Cutting off aid to UNRWA

The UN Relief and Works Agency (UNRWA) provides support for almost 2 million people in Gaza, and has by far the greatest capacity to aid and assist those in Gaza as well as access to different parts of the Strip. As a result of unsubstantiated allegations against it following the ICJ’s order, several major states decided to cut off funding. Within the context of famine setting in and the blocking of aid from entering Gaza and particularly in the north, the severing of UNRWA aid assists in inflicting severe bodily and mental harm (Genocide Convention, Article 1C) upon the population, as well as creating conditions of life calculated to bring about its physical destruction in whole or in part (Article 1C). Reports have detailed how Israel is using starvation as a weapon of war, while UN Special Rapporteur Michael Fakhri has stated that,

Intentionally depriving people of food is clearly a war crime. Israel has announced its intention to destroy the Palestinian people, in whole or in part, simply for being Palestinian. In my view as a UN human rights expert, this is now a situation of genocide. 

Nicaragua also cited Germany’s decision to cut off aid to UNRWA in its application, which “jeopardizes any effective assistance being given to the victims of those very atrocities that Israel is committing,” (para. 14).

While some states have resumed UNRWA funding, within this context of evidence of deliberate starvation and obstruction of aid, states that have cut off this life saving assistance may also be complicit, if they had known of the intent to commit genocide. States may argue that the serious allegations prompted them to suspend aid, but given doubts cast upon the allegations, the immediate measures taken by the Agency against those whom the allegations were made, and consistent Israeli efforts to undermine and dismantle UNRWA, the decision appears to be wholly disproportionate and inflicts greater harm upon the civilian population.

Political, Financial, and any Other Links

The non-exhaustive categories cited in the Bosnia v Serbia case were “political, military and financial links,” as well as “links of any kind.” The Court specifically noted that the strength of these links gave Serbia influence unlike any other state party to the Genocide Convention (para. 434) and it encompassed “all those with whom the Respondent maintained close links and on which it could exert a certain influence,” (para. 435). The responsibility of the authorities was to make “the best efforts within their power to try and prevent the tragic events then taking shape,” (para. 438). As stated previously, states are to contribute to restraining in any degree.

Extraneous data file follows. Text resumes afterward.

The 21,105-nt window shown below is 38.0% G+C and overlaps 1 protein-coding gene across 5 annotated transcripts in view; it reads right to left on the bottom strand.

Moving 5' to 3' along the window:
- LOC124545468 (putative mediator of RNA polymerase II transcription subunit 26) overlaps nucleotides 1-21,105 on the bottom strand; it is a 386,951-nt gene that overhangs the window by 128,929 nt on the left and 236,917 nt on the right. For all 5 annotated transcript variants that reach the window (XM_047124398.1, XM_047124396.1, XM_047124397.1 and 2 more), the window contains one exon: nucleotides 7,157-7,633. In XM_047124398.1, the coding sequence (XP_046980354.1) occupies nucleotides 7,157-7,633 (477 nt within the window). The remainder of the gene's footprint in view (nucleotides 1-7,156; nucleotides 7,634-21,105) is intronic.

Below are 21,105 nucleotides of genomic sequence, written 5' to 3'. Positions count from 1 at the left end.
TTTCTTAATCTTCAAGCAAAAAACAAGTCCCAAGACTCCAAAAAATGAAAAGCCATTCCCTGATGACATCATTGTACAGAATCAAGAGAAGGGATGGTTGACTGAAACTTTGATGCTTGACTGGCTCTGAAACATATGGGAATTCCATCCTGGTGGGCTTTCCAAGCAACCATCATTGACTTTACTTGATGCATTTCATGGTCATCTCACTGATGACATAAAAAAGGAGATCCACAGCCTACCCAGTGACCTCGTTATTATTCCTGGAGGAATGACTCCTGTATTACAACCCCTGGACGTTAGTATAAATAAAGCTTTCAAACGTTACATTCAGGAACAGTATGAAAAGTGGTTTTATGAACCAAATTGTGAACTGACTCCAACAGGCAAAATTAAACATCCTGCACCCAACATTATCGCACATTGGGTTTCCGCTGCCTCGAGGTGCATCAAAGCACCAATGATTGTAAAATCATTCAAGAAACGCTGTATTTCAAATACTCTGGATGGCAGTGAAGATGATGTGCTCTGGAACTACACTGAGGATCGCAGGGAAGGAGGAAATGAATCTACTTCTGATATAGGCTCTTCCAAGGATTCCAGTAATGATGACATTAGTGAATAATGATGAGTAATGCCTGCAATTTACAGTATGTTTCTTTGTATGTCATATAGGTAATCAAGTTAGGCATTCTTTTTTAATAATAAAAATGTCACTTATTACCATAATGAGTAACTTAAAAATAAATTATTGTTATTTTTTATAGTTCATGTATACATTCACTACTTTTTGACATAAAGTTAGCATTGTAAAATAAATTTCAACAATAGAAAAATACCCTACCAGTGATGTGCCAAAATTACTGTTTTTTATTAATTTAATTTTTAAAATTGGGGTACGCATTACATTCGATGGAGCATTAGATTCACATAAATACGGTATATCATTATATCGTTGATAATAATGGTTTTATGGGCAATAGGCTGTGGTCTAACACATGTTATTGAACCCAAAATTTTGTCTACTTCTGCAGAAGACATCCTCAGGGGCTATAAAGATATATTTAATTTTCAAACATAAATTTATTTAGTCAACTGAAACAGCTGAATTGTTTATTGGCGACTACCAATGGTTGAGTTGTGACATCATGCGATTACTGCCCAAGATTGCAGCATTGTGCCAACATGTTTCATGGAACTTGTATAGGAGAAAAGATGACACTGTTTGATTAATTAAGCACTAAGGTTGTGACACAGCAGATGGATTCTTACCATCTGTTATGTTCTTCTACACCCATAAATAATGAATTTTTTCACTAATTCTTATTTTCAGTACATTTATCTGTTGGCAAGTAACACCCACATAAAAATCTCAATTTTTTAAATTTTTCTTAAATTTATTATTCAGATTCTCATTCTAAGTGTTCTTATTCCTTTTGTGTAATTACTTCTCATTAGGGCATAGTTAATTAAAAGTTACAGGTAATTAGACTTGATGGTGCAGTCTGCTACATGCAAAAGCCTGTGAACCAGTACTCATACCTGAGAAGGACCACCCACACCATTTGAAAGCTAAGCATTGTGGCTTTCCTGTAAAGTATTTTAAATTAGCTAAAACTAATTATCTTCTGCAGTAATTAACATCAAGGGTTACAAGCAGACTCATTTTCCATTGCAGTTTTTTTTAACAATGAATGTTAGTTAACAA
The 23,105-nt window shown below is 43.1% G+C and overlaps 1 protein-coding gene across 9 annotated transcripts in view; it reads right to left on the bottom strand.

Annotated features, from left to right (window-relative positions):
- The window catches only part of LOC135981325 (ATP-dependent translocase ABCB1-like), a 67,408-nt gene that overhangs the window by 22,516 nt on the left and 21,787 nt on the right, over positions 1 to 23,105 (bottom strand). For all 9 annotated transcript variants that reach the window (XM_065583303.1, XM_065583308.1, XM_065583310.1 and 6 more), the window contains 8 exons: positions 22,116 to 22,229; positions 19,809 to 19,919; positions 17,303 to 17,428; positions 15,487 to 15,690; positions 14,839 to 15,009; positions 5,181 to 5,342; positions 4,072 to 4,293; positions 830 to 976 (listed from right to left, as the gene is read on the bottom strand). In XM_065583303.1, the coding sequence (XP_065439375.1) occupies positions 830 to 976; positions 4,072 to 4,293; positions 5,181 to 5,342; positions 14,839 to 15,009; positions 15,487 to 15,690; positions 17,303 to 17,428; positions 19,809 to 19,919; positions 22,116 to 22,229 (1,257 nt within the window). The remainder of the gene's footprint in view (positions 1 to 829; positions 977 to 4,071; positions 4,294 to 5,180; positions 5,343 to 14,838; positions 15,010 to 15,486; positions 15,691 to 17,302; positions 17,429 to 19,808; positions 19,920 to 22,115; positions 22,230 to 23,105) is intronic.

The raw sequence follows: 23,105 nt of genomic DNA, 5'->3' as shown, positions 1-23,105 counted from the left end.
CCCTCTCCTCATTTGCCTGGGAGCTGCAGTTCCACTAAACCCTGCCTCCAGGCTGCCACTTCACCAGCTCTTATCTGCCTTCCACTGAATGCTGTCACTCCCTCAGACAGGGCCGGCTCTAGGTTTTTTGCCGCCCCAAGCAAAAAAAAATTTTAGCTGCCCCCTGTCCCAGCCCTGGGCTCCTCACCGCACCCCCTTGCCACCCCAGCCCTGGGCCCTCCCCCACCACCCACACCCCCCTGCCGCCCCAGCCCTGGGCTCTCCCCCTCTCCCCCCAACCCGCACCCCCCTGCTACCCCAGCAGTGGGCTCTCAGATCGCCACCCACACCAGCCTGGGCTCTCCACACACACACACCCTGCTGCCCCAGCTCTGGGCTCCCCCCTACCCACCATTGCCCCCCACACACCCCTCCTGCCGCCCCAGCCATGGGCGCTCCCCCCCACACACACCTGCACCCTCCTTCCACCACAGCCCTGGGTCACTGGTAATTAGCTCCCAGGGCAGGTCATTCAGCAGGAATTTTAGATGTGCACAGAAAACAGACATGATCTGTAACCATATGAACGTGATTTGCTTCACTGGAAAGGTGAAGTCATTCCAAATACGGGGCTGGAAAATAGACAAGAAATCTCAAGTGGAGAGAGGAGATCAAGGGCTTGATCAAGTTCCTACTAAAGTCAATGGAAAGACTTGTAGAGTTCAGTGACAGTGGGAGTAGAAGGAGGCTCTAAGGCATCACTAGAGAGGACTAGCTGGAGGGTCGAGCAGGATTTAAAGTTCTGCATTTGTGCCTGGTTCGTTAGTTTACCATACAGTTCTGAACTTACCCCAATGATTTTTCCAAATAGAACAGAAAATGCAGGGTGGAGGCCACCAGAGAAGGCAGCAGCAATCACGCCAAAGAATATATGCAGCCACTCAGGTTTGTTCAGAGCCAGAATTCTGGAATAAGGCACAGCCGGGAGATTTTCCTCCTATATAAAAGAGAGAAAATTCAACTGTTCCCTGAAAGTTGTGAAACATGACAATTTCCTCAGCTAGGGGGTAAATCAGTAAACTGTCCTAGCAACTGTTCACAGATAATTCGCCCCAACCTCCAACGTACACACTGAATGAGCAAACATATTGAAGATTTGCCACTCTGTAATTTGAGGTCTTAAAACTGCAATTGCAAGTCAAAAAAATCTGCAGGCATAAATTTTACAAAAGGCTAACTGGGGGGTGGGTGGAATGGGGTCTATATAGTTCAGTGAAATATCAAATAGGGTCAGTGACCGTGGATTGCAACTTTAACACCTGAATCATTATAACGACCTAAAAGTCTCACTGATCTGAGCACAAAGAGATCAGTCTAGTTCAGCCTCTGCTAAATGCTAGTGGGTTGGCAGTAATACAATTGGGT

Does this encompass significant trade between countries? One country cutting economic ties may or may not help to prevent genocide, but as the Court pointed out, the duty is to act, and “the combined efforts of several States, each complying with its obligation to prevent” (para. 430) may avert the commission of genocide. As an example, the Japanese company Itochu severed its relationship with Elbit systems, the Israeli defense contractor. The agreement between them was not for the transfer of weapons or the provision of Japanese technology for the Israeli military, but rather to procure material for the Japanese military. Still, as a result of the ICJ’s provisional measures order on the 26th of January and “that the Japanese government supports the role of the Court,” Itochu Aviation decided to suspend cooperation. This is significant as, while Itochu is a general trading company, the partnership with Elbit was based on a request from Japan’s defense ministry. 

Some may argue that this is not likely to deter the offending state, as the previously cited actions have yet to have an effect on Israel. In fact, Israel has announced its intention to invade Rafah, where an estimated 1.5 million Palestinians have fled to. However, the court noted that “the obligation to prevent genocide places a State under a duty to act which is not dependent on the certainty that the action to be taken will succeed in preventing the commission of acts of genocide, or even on the likelihood of that outcome,” (para. 461). An argument can be made for the fact that several countries, each putting major economic and diplomatic pressure, by cutting off or suspending trade deals, cooperation, and the like, can have a combined effect of, at the very least, restraining Israel. The EU, for example, is Israel’s biggest trade partner, accounting for 28.8% of its trade in goods in 2022. A revision or suspension of the EU-Israel Association Agreement may have an impact and, at minimum, send a message that there is no business as usual when it comes to committing atrocities. Several states took similar action against Apartheid South Africa.

The wording used in Bosnia v. Serbia lends itself to a broad interpretation of the capacity to influence. Given the status of genocide as “the crime of crimes”, and the Genocide Convention’s aim of preventing, and not simply punishing, genocide, it is entirely consistent to construe a state’s obligations to prevent genocide as expansively as possible. In the upcoming Nicaragua v Germany case, the focus appears to be on the provision of weapons (paras. 38-56) and the cutting of aid (paras. 57-66), yet the ICJ may still examine other links and means of influence, and further expand upon the nature of third-state responsibility to prevent genocide. Regardless, and given the apparent disregard of the UN Security Council’s ceasefire resolution, and the issuance of another provisional measures order by the ICJ due to the widespread deprivation of food and other necessities, states owe it to the victims to contribute to restraining the commission of genocide, in the courts’ words, in any degree.